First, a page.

I managed to get her back to the mat with the other girls, but she returned again and again to my seat. I tried to be encouraging, but that made her cling to me. I tried to ignore her, but that made her louder. I tried to scold her, but that made her cry harder (and me feel awful).

I spent the remaining thirty minutes angrily gesturing for her to go back to the mat with the other girls as I watched her scrunch up her face and cry; I also spent the remaining thirty minutes wondering if I was teaching her a valuable lesson or simply torturing her.

When the class was finally over, I was disappointed, frustrated, and angry. I hadn’t expected her to be a star ballerina by any means, but I had truly thought that it was going to be one of those magical moments of pure childhood happiness. After all, she had been begging to do this for months.

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During the ride home, I lectured. I told her that she did not try her best, and I was disappointed that she didn’t listen to her teacher. She was unfazed, so I nagged and scolded more.  I only accomplished making myself more upset.

It wasn’t until late at night, when I couldn’t sleep and my frustration and anger had subsided, that I realized the root of the problem. Because of my own disappointment in her actions, I had not recognized that she had been just as disappointed in the class.

My daughter had imagined a scene from a television show or book when I told her she would be going to ballet class.  She had most likely pictured a beautiful sunlit studio, not a dark cafeteria with posters of the food  pyramid on the walls.  In her mind, a tall, thin, beautiful ballerina would lead the girls as they flawlessly jumped and twirled across the stage. Instead, she had a slightly overweight (but very kind and patient!), tired woman trying to control a class of twelve preschoolers with silly games.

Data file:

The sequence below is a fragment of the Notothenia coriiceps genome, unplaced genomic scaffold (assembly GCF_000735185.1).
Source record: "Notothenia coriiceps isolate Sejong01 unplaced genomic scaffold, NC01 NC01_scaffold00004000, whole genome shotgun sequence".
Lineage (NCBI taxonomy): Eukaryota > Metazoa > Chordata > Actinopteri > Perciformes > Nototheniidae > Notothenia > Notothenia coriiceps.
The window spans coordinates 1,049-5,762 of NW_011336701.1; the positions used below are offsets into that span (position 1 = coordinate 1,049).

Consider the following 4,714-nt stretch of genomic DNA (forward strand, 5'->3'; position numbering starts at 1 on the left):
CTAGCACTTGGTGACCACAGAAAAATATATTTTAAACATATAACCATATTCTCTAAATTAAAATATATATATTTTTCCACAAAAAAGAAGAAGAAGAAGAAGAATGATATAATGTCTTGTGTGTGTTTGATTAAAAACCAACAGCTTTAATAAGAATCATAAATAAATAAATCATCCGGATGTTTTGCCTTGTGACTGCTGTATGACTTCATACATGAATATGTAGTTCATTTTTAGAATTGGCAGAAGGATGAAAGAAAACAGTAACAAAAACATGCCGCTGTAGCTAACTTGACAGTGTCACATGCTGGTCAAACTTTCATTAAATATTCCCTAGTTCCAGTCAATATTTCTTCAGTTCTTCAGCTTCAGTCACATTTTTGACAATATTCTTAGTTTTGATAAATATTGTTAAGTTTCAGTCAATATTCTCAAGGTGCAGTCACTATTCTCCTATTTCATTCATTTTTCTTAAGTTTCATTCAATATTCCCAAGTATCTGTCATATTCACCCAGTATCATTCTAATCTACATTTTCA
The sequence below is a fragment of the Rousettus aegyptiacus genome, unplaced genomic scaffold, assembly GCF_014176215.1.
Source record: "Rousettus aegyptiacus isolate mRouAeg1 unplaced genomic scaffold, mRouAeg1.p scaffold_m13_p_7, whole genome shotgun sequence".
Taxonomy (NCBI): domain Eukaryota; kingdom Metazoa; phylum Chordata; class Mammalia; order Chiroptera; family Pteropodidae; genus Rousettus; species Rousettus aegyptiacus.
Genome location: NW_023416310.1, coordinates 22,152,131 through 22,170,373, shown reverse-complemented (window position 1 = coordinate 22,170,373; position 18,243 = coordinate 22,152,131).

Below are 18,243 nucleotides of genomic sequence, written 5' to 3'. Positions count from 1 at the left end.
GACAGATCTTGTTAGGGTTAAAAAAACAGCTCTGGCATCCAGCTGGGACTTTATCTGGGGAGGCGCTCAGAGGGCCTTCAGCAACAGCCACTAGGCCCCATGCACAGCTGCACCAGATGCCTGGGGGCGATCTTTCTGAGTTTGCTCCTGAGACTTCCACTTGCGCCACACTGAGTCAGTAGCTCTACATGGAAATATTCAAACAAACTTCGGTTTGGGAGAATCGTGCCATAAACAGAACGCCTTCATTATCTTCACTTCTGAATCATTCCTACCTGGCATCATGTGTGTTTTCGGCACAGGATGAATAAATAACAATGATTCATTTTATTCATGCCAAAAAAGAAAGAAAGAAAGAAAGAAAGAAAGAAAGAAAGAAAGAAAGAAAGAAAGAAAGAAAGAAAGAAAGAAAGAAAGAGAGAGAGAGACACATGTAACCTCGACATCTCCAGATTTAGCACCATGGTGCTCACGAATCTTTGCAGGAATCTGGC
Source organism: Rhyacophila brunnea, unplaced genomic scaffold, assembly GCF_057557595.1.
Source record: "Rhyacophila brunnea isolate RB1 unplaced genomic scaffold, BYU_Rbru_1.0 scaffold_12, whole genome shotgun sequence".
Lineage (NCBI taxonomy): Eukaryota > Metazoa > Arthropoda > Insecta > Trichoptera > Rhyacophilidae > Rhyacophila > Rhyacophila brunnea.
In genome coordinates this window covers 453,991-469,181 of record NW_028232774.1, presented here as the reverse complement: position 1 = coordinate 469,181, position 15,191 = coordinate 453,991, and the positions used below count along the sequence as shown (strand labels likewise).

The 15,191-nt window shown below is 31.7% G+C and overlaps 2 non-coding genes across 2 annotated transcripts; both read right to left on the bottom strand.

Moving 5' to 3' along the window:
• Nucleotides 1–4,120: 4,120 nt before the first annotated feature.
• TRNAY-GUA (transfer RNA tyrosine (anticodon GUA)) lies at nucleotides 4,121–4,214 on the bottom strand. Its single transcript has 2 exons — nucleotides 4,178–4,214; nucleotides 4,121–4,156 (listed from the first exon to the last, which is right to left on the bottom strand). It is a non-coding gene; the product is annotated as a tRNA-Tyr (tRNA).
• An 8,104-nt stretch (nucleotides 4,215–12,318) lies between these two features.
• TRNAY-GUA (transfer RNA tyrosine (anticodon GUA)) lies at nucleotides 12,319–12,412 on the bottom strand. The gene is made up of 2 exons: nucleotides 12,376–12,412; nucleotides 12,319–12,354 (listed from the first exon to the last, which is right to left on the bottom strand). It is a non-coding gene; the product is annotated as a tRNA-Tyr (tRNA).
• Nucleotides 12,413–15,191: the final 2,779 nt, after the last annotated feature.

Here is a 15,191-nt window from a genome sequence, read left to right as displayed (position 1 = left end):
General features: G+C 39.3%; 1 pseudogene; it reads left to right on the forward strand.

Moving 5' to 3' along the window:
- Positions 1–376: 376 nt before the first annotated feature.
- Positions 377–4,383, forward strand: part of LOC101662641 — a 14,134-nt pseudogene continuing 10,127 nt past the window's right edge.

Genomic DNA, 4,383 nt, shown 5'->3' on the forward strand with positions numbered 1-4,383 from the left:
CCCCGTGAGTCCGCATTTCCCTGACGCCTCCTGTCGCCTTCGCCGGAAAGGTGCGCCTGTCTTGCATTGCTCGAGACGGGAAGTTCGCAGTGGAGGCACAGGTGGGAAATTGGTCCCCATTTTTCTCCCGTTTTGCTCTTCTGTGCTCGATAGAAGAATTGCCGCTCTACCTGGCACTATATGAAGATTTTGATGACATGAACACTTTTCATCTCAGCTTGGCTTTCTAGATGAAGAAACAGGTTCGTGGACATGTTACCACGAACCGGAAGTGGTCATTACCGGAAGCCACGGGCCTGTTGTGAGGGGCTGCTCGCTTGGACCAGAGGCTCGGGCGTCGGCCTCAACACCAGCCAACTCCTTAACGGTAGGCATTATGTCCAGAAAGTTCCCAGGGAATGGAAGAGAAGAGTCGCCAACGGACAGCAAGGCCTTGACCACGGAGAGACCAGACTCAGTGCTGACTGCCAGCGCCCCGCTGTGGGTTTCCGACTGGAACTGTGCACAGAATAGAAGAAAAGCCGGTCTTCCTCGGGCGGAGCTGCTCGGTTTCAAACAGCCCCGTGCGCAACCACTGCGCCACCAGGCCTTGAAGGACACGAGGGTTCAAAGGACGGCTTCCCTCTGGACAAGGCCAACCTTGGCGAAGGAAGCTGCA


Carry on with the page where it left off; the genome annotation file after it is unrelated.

I’m sure she also envisioned glitter… lots of glitter.

Her expectations had not been met, and I should have been able to see this earlier, but I had been blinded by my own disappointment. I had been aiming for the fairytale, as well.  I wanted the version where my girl smiled, danced, and laughed her way through class.  Instead, she gave up and turned into a whiny mess.

I was also disappointed in myself.   Only after the fact did I realize that I had not done a good job of preparing her for what to expect. She is only four. Of course she has unrealistic expectations!  Her only frame of reference is Angelina Ballerina and some other book we read where a cat named Mia performs in a ridiculous snow ballet.

Sure, it would have been ideal if my child had not given up and had persevered despite her disappointment, but I can’t expect that to just magically happen. She has to learn to do this.